Be careful what you wish for: the unintended consequences of segregation…

Great piece by Carlton Reid, editor of BikeBiz.com and Bikeforall.net and co-author of the new Bike to Work Book. Carlton Reid has been writing about bicycles and travel for 23 years. He has written for newspapers such as The Guardian and The Independent.

‘Where do I stand on the issue of segregated cycle facilities? You could say I’m middle of the road.

But not in the wishy-washy sense. I love roads. I want to keep riding on them. And I want others to join me, and ride in safety by doing so.

Where’s this angst coming from? Myself, and the CTC, are getting a mauling over on ibikelondon for daring to suggest it’s pie-in-the-sky to demand segregated cycle routes from a car-fixated Government that is representative of a car-fixated society.

SHORT VERSION: Shy bairns get nowt so why don’t I shout from the roof-tops my view that cities would be more civilised places if they were friendlier to cyclists? I do shout that, but is the ‘we ought to have Dutch-style cycle infrastructure, and we ought to have it now’ vision ever going to work in the UK? My view is that such a stance – while visionary and laudable – is easily ignored. Far better to push for lots of little achievable goals, which will eventually coalesce, and by which time we might actually have a society less in thrall to the car.

LONG VERSION, videos and pics: read on

Sorry to prick bubbles, but we ain’t gonna get, any time soon, the sort of cycle infrastructure we’d all love. For a start, we all want different kinds of segregated routes (wouldn’t it be great if pedestrians stayed in their bits of turf, too?) and we only want quality segregated routes but what you and I think are routes fit for use don’t usually get built: instead we’re too often fobbed off with second-rate infrastructure that’s sometimes worse than useless, but we’re expected to use it regardless.

In such a car-centric society as the UK it is politically naive to believe meaningful space will be taken away from cars without a massive and democratic reaction against such a move. … There’s no will from national leaders for such a revolution nor is there any cash.

At the local level it’s just as bad, perhaps even worse. Local highways departments have been car-centric for many years. A council may have one lonely cycling officer, but these positions rarely carry power, and are being chopped anyway. The majority of local councillors – with a normal windscreen perspective, and one eye on the ballot box – are pro-motoring; some are actively anti-cycling.

Motormyopia is endemic. Mad, bad and sad, but true. In the meantime, we have to build alliances with other active travel and true road safety organisations, not be single issue campaigners. A number of prominent bloggers have recently had Cyclepath to Damascus conversions and now insist that cycling won’t grow in the UK without Dutch-style cycling facilities. But, in the car-centric UK, ‘infrastructure or nothing’ is a position doomed to failure.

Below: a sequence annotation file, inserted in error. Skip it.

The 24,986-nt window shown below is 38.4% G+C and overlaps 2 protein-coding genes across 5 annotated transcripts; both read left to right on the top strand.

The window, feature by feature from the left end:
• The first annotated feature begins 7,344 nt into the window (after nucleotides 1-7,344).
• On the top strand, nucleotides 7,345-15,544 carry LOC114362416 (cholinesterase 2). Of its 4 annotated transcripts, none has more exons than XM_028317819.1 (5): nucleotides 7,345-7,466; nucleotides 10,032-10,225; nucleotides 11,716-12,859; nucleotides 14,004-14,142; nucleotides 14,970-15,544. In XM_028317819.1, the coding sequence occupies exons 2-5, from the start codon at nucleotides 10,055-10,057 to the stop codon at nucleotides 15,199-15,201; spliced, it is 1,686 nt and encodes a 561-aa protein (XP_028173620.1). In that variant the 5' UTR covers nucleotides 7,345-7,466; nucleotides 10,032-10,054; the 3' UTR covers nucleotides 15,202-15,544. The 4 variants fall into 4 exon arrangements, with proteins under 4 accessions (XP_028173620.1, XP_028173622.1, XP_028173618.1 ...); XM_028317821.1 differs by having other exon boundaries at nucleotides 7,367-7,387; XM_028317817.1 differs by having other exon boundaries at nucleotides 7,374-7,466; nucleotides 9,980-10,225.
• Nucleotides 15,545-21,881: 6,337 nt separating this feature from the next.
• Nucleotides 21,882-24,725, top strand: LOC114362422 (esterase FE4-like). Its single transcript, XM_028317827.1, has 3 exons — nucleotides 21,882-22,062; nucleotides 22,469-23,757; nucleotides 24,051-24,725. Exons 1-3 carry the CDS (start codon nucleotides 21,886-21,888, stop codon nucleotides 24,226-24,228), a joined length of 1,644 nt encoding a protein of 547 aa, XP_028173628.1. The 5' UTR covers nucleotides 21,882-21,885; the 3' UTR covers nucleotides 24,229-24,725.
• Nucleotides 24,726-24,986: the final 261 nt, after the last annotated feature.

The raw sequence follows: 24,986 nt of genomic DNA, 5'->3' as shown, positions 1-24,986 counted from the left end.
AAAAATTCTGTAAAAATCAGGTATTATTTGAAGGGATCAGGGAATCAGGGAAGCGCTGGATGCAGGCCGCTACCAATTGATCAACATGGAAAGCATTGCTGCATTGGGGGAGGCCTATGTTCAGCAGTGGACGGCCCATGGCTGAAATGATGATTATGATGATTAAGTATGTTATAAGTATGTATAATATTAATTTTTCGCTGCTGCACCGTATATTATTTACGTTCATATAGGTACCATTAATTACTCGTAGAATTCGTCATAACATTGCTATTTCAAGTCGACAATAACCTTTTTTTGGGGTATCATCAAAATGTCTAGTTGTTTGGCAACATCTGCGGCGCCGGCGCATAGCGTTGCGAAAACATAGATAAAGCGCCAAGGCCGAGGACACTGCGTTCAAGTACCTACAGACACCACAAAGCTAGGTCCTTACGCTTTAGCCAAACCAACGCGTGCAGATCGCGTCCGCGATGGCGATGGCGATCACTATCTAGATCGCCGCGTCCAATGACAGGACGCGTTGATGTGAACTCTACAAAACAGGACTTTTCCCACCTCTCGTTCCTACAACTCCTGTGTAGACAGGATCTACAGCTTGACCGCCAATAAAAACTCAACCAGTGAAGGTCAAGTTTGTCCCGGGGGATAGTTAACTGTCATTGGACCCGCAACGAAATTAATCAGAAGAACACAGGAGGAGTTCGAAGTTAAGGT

Videos like the one above show what can be done when there’s the political will to make radical changes, and I’m all for provision of the routes such as the ones featured.

But, depressing though it is, we have to recognise we’re not going to get anything good for cycling from the present administration. There’s an awful lot of opposition from powerful figures, and from the majority of voters, to anything that smacks of taking space and ‘rights’ away from motorists.

Cycle campaigners can dream all they like but there’s got to be a realisation there’s an existing cycle network: roads. Roads go everywhere; segregated cycle facilities in the UK never do, and probably never would. They don’t in the Netherlands or Copenhagen, either. Check out the video of Dutch cyclists merging on to roads below, or go there (I have): yes, there are some wonderful segregated facilities but there are also lots of places when cyclists have to mix it with other traffic. I’ve seen this in even the most bicycle-friendly parts of the Netherlands.

Good infrastructure design is key but the real difference in the Netherlands is driver attitudes to cyclists, backed up with legislation should a driver dare to use the fatally-flawed ‘I didn’t see you’ excuse.

And in Freiburg, Copenhagen, and other bike-friendly places, motorised traffic is more mindful of cyclists. This doesn’t yet happen in the the UK because there’s scant legal protection for cyclists, and there are not enough of us. It’s chicken and egg, of course, but fantasising about a utopia where segregated cycle facilities cure all carries the very real risk of marginalising cycling (think Milton Keynes).